Novel targeted agents used in therapy of lymphoid malignancies, such as inhibitors of B-cell receptor-associated kinases, are recognized to have complex immune-mediated effects. NEDD8-activating enzyme (NAE) has been identified as a tractable target in chronic lymphocytic leukemia (CLL) and non-Hodgkin lymphoma. We and others have shown that pevonedistat (TAK-924), a small-molecule inhibitor of NAE, abrogates NF-κB signaling in malignant B cells. However, NF-κB pathway activity is indispensable in immune response, and T-cell function is altered in patients with CLL. Using T cells derived from patients with CLL, we demonstrate that although targeting NAE results in markedly differential expression of NF-κB-regulated genes and downregulation of interleukin (IL)-2 signaling during T-cell activation, T cells evade apoptosis. Meanwhile, NAE inhibition favorably modulates polarization of T cells in vitro, with decreased Treg differentiation and a shift toward TH1 phenotype, accompanied by increased interferon-γ production. These findings were recapitulated in vivo in immunocompetent mouse models. T cells exposed to pevonedistat in washout experiments, informed by its human pharmacokinetic profile, recover NAE activity, and maintain their response to T-cell receptor stimulation and cytotoxic potential. Our data shed light on the potential immune implications of targeting neddylation in CLL and lymphoid malignancies.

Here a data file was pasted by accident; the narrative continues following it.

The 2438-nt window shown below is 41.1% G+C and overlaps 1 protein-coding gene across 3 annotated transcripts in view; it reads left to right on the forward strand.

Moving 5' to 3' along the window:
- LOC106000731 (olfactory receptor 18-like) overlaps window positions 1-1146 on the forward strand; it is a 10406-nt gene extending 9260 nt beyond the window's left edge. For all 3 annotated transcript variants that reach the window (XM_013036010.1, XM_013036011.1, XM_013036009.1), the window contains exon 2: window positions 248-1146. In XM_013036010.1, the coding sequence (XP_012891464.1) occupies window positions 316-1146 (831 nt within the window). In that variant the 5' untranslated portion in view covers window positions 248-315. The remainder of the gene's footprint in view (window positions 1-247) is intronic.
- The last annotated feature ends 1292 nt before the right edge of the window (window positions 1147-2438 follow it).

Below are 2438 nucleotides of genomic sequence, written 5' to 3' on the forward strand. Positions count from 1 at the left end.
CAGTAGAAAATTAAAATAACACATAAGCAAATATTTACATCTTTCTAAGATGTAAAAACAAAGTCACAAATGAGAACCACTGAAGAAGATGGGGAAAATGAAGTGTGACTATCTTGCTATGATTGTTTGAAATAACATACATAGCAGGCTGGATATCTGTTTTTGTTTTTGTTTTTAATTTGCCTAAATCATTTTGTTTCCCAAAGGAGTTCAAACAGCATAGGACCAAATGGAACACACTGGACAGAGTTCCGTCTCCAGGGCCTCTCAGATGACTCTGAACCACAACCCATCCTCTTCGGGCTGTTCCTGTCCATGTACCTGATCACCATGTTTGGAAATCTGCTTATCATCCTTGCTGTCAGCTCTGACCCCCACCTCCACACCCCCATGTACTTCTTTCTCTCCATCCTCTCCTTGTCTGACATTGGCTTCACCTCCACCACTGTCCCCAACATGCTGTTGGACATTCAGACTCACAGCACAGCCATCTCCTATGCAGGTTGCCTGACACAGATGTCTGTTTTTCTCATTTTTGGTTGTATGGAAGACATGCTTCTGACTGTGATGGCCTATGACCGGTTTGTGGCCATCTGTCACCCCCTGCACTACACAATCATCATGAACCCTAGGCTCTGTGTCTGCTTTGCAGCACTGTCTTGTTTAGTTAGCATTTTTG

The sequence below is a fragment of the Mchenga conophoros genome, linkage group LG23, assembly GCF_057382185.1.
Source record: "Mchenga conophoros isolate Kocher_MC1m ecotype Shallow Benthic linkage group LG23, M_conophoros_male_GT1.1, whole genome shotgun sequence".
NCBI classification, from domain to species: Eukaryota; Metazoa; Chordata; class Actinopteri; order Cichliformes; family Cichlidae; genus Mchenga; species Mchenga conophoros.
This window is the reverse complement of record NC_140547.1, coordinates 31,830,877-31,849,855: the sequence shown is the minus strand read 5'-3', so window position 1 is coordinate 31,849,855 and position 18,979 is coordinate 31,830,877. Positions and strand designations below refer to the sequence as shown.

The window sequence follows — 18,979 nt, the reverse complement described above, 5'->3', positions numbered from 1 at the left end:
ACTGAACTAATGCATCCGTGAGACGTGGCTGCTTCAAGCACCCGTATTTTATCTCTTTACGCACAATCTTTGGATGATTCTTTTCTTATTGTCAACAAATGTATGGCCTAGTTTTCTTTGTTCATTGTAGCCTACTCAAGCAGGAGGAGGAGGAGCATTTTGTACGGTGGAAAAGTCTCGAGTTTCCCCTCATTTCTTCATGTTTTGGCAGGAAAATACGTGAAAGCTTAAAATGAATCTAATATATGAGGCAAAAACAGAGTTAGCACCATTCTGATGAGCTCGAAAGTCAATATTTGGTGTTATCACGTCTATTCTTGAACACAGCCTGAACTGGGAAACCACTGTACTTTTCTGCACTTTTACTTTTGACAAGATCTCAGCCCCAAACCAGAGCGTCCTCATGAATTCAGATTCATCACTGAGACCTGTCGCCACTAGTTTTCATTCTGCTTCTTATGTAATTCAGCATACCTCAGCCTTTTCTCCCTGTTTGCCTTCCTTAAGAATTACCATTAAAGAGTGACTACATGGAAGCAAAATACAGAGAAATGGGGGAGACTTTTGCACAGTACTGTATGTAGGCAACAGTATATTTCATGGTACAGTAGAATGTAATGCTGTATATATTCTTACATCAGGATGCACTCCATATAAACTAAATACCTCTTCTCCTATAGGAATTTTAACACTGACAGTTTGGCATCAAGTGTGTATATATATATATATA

ASJC Scopus subject areas
- Cancer Research